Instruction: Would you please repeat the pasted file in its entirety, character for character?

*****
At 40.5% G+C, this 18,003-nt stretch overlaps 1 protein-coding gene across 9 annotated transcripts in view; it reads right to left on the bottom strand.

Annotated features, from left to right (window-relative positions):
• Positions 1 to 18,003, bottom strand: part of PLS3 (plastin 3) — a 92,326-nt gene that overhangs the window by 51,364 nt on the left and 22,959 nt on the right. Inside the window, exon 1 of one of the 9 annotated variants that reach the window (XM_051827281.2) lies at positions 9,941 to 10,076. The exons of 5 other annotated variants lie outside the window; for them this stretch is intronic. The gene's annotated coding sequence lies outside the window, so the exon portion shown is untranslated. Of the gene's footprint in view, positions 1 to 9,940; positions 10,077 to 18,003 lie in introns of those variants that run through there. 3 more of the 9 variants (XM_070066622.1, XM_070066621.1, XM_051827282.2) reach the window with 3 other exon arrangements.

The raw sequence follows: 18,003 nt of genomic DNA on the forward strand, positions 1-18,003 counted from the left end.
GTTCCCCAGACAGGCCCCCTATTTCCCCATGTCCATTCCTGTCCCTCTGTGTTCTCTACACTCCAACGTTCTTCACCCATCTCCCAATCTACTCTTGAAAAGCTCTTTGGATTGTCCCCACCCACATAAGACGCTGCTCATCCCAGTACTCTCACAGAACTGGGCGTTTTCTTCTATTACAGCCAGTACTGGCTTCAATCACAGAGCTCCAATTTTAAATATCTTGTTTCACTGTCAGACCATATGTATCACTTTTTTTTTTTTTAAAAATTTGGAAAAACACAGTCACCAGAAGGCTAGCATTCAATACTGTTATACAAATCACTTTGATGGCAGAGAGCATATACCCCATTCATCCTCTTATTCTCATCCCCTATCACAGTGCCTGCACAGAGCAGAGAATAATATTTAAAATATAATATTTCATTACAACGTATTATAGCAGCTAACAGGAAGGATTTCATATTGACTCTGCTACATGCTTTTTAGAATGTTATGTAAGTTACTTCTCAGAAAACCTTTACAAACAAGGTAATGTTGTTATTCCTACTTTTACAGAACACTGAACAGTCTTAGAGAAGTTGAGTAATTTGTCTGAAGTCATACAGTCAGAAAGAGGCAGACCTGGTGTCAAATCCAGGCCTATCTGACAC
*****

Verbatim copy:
At 40.5% G+C, this 18,003-nt stretch overlaps 1 protein-coding gene across 9 annotated transcripts in view; it reads right to left on the bottom strand.

Annotated features, from left to right (window-relative positions):
• Positions 1 to 18,003, bottom strand: part of PLS3 (plastin 3) — a 92,326-nt gene that overhangs the window by 51,364 nt on the left and 22,959 nt on the right. Inside the window, exon 1 of one of the 9 annotated variants that reach the window (XM_051827281.2) lies at positions 9,941 to 10,076. The exons of 5 other annotated variants lie outside the window; for them this stretch is intronic. The gene's annotated coding sequence lies outside the window, so the exon portion shown is untranslated. Of the gene's footprint in view, positions 1 to 9,940; positions 10,077 to 18,003 lie in introns of those variants that run through there. 3 more of the 9 variants (XM_070066622.1, XM_070066621.1, XM_051827282.2) reach the window with 3 other exon arrangements.

The raw sequence follows: 18,003 nt of genomic DNA on the forward strand, positions 1-18,003 counted from the left end.
GTTCCCCAGACAGGCCCCCTATTTCCCCATGTCCATTCCTGTCCCTCTGTGTTCTCTACACTCCAACGTTCTTCACCCATCTCCCAATCTACTCTTGAAAAGCTCTTTGGATTGTCCCCACCCACATAAGACGCTGCTCATCCCAGTACTCTCACAGAACTGGGCGTTTTCTTCTATTACAGCCAGTACTGGCTTCAATCACAGAGCTCCAATTTTAAATATCTTGTTTCACTGTCAGACCATATGTATCACTTTTTTTTTTTTTAAAAATTTGGAAAAACACAGTCACCAGAAGGCTAGCATTCAATACTGTTATACAAATCACTTTGATGGCAGAGAGCATATACCCCATTCATCCTCTTATTCTCATCCCCTATCACAGTGCCTGCACAGAGCAGAGAATAATATTTAAAATATAATATTTCATTACAACGTATTATAGCAGCTAACAGGAAGGATTTCATATTGACTCTGCTACATGCTTTTTAGAATGTTATGTAAGTTACTTCTCAGAAAACCTTTACAAACAAGGTAATGTTGTTATTCCTACTTTTACAGAACACTGAACAGTCTTAGAGAAGTTGAGTAATTTGTCTGAAGTCATACAGTCAGAAAGAGGCAGACCTGGTGTCAAATCCAGGCCTATCTGACAC